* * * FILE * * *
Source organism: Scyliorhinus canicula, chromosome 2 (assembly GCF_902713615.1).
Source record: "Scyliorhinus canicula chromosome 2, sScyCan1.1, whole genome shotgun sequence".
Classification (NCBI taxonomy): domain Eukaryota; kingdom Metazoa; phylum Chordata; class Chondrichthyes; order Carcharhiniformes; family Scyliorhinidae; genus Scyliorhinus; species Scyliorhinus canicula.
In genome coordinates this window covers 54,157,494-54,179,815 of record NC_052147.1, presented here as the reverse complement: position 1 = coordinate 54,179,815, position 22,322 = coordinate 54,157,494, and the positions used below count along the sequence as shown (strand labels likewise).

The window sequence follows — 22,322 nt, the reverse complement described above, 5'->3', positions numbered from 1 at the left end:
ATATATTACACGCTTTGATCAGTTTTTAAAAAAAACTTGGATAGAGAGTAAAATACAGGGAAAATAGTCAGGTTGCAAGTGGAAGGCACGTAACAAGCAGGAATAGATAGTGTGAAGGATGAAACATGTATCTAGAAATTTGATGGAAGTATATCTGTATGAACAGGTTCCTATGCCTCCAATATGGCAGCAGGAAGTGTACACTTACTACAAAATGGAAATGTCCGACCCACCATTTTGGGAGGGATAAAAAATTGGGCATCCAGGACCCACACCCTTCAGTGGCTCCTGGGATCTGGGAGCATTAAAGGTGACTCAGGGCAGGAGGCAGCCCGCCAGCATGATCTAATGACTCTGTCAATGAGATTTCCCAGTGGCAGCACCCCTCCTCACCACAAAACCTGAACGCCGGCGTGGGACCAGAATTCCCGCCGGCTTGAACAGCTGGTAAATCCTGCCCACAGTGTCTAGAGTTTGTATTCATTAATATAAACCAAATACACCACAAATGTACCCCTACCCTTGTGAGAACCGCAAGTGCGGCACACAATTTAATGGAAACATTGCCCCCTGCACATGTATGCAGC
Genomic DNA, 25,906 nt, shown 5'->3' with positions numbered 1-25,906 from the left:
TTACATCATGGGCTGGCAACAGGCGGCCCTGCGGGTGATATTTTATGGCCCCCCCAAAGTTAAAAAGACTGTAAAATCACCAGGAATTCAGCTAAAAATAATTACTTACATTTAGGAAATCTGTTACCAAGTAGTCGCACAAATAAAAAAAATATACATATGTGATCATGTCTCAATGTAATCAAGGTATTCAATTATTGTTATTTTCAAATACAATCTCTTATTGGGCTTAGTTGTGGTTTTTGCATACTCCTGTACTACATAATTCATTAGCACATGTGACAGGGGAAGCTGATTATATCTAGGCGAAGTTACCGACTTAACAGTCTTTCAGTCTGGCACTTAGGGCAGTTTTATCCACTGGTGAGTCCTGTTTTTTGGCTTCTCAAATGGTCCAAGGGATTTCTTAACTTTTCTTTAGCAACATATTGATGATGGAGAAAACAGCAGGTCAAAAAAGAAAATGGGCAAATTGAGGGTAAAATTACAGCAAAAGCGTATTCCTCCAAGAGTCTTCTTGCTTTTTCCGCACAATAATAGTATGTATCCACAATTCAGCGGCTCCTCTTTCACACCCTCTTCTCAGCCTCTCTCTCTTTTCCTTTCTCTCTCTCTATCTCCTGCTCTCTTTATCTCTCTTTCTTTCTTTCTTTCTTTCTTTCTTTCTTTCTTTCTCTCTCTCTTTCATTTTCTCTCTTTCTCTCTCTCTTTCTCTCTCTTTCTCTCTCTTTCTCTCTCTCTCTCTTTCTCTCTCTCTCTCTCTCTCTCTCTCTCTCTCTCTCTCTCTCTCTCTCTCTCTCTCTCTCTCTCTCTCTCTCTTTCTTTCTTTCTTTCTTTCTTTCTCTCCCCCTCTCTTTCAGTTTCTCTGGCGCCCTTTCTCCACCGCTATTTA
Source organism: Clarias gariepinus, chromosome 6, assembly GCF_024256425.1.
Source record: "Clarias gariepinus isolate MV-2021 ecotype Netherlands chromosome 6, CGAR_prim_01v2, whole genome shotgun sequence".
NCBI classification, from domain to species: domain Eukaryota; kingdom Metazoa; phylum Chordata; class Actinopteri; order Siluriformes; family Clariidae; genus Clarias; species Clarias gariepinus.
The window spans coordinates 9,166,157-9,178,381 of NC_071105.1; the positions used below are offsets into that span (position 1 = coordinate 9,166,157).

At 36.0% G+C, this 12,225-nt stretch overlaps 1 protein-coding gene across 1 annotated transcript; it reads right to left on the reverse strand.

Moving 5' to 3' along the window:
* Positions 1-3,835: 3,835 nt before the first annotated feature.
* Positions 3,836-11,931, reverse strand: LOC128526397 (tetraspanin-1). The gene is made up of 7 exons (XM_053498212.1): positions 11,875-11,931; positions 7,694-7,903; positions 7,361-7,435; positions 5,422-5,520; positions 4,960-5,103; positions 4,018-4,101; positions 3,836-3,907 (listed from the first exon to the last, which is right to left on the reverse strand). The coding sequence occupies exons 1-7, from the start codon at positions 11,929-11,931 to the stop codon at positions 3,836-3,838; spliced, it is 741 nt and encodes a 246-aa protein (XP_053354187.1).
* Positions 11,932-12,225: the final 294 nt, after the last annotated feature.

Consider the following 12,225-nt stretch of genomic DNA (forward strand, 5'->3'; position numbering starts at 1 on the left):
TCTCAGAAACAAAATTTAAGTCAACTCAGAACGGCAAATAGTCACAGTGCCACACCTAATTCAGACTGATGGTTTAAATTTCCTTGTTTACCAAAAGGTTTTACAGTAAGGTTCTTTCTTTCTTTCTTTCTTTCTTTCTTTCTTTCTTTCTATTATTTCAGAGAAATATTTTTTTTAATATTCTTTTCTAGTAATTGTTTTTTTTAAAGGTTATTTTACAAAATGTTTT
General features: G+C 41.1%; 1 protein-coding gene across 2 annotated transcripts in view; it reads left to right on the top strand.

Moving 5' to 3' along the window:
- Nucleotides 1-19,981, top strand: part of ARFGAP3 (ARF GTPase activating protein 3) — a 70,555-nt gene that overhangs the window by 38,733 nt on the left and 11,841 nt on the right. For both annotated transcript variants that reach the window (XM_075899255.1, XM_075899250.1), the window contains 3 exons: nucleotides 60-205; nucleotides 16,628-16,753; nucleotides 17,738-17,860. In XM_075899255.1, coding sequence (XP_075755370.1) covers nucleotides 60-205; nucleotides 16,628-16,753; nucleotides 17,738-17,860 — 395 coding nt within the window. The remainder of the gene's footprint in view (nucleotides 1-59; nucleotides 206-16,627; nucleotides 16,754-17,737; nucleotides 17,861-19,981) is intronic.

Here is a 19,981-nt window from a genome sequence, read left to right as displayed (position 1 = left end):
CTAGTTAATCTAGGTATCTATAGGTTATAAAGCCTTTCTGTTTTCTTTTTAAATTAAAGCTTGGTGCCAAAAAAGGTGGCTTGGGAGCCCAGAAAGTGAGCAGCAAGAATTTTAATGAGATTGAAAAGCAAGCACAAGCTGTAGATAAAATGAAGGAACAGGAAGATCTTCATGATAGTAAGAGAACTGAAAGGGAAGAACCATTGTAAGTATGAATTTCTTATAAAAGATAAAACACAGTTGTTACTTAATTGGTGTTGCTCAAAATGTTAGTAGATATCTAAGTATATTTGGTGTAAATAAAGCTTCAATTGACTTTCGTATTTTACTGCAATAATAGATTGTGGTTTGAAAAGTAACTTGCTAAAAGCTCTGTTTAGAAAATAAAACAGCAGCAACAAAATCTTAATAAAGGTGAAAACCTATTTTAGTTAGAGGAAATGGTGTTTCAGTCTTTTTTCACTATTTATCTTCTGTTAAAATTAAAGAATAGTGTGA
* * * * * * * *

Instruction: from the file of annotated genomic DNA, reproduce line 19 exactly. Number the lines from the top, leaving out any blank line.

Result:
TCTCAGAAACAAAATTTAAGTCAACTCAGAACGGCAAATAGTCACAGTGCCACACCTAATTCAGACTGATGGTTTAAATTTCCTTGTTTACCAAAAGGTTTTACAGTAAGGTTCTTTCTTTCTTTCTTTCTTTCTTTCTTTCTTTCTTTCTATTATTTCAGAGAAATATTTTTTTTAATATTCTTTTCTAGTAATTGTTTTTTTTAAAGGTTATTTTACAAAATGTTTT